GGA proteins bind ubiquitin to facilitate sorting at the trans-Golgi network

Patricia M Scott, Patricia S. Bilodeau, Olga Zhdankina, Stanley C. Winistorfer, Melissa J. Hauglund, Margaret M. Allaman, William R. Kearney, Andrew D. Robertson, Annette L. Boman, Robert C. Piper

Research output: Contribution to journalArticlepeer-review

123 Scopus citations

Abstract

Ubiquitination functions as a sorting signal for lysosomal degradation of cell-surface proteins by facilitating their internalization from the plasma membrane and incorporation into lumenal vesicles of multivesicular bodies (MVBs). Ubiquitin may also mediate sorting of proteins from the trans-Golgi network (TGN) to the endosome, thereby preventing their appearance on the cell surface and hastening their degradation in the lysosome-vacuole. Substantiation of a direct ubiquitin-dependent TGN sorting pathway relies in part on identifying candidate machinery that may function as a ubiquitin-sorting 'receptor'at the TGN. Members of the GGA family of coat proteins localize to the TGN and promote the incorporation of proteins into clathrin-coated vesicles destined for transport to endosomes. We show that the GGA coat proteins bind directly to ubiquitin through their GAT domain and demonstrate that this interaction is required for the ubiquitin-dependent sorting of the Gap1 amino acid transporter from the TGN to endosomes. Thus, GGA proteins fulfill the role of ubiquitin sorting receptors at the TGN.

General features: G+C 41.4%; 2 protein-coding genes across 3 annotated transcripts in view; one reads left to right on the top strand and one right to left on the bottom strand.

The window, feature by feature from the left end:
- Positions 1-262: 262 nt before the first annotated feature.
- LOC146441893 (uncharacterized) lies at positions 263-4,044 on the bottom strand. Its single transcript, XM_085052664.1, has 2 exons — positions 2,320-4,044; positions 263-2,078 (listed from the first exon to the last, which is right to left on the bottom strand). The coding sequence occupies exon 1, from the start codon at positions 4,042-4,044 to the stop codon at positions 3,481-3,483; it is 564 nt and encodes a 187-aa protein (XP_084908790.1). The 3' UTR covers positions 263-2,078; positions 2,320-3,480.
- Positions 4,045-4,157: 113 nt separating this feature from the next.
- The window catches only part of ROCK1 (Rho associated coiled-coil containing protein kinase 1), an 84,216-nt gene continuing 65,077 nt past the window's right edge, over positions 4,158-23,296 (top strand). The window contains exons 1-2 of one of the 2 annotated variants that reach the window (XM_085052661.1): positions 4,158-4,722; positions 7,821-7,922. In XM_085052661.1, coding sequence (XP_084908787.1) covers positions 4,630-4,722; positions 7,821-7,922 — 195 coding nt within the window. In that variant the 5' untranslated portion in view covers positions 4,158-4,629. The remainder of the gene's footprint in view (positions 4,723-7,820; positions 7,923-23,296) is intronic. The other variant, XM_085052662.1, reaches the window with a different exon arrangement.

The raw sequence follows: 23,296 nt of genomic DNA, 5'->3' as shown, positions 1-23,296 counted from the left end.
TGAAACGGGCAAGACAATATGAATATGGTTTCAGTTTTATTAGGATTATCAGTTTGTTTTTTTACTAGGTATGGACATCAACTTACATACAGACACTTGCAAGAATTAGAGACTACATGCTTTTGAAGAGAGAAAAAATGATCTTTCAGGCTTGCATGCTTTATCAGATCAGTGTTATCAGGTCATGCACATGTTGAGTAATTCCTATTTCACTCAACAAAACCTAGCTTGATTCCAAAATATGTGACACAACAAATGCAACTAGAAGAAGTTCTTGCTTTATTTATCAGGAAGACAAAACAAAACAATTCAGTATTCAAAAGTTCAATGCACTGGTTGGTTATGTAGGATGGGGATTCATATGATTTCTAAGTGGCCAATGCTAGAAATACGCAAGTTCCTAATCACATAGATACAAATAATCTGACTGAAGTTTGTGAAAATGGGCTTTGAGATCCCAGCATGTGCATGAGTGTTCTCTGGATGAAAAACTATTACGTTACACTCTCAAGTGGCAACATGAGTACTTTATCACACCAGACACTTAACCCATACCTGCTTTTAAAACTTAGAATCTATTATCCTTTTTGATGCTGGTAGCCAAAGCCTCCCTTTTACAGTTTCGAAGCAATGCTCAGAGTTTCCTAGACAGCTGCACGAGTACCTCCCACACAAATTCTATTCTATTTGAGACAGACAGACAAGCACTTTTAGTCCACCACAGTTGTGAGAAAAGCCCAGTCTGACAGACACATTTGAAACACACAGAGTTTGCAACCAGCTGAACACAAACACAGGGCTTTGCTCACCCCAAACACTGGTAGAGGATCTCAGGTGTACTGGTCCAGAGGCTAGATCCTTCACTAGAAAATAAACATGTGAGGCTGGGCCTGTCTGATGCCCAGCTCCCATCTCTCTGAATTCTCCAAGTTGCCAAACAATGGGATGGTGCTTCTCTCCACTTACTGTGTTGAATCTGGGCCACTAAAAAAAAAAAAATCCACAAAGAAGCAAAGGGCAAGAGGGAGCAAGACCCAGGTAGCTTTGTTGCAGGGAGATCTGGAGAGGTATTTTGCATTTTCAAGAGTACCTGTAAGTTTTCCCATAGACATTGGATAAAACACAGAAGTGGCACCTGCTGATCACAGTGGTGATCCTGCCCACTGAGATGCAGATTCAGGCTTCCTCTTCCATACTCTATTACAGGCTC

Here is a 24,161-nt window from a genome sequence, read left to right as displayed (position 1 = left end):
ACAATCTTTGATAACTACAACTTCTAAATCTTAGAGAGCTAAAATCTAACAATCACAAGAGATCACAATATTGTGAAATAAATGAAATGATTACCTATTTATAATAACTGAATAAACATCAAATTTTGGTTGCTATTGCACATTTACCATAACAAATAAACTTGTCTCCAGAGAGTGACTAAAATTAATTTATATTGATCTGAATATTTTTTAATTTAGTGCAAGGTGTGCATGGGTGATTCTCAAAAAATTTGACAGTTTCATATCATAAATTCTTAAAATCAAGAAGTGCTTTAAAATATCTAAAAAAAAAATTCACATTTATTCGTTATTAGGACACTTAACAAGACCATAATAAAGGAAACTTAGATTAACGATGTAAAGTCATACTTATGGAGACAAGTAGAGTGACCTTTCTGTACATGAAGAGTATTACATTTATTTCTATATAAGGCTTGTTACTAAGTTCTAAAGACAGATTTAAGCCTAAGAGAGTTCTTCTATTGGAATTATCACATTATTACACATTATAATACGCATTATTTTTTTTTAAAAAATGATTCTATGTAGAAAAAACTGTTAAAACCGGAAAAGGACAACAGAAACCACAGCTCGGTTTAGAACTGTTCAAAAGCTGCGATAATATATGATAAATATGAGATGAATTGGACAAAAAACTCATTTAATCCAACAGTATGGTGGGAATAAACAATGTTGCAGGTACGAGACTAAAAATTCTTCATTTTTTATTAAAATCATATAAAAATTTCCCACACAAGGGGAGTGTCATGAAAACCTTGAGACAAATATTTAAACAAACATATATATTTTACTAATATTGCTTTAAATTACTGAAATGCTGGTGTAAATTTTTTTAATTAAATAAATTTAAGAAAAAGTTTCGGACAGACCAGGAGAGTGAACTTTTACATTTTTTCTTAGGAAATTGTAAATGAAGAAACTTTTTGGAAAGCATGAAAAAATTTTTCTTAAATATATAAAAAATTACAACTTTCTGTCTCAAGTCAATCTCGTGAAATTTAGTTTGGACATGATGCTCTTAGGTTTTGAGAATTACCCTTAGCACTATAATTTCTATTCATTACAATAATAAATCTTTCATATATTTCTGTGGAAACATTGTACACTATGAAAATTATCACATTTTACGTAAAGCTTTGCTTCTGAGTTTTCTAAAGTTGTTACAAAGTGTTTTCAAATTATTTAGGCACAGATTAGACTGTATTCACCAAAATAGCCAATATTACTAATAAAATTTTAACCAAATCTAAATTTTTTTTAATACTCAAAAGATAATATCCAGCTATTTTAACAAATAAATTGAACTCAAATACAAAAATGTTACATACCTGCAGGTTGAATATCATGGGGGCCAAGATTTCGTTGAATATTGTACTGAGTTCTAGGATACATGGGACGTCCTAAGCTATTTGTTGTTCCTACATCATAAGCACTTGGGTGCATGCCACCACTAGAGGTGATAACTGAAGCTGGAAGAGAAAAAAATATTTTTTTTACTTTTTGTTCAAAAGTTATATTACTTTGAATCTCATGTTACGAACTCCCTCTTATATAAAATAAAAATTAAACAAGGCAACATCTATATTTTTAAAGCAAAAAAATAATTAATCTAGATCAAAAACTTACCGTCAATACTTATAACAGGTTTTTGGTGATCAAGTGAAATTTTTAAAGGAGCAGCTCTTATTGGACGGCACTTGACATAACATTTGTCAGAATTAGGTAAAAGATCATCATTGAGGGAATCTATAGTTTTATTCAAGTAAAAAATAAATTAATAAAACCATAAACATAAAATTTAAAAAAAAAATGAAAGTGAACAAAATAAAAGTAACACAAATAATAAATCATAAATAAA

Original languageEnglish (US)
Pages (from-to)252-259
Number of pages8
JournalNature Cell Biology
Volume6
Issue number3
DOIs
StatePublished - Mar 2004

Bibliographical note

Funding Information:
This work was supported by National Institutes of Health grant GM58202 (R.C.P.), NIH grant GM46869 (A.D.R.) and an American Cancer Society grant RSG-03-020-01-CSM (A.L.B. and P.M.S). W.R.K. and M.M.A. were supported by the University of Iowa College of Medicine. We would like to thank S. Rensink for help with the two-hybrid analysis and D. Connor with strain construction. This work is dedicated to the memory of Annette Lorraine Boman who died in March 2003. We remain inspired by her insight, propelled by her enthusiasm, and encouraged by her love of life and science.

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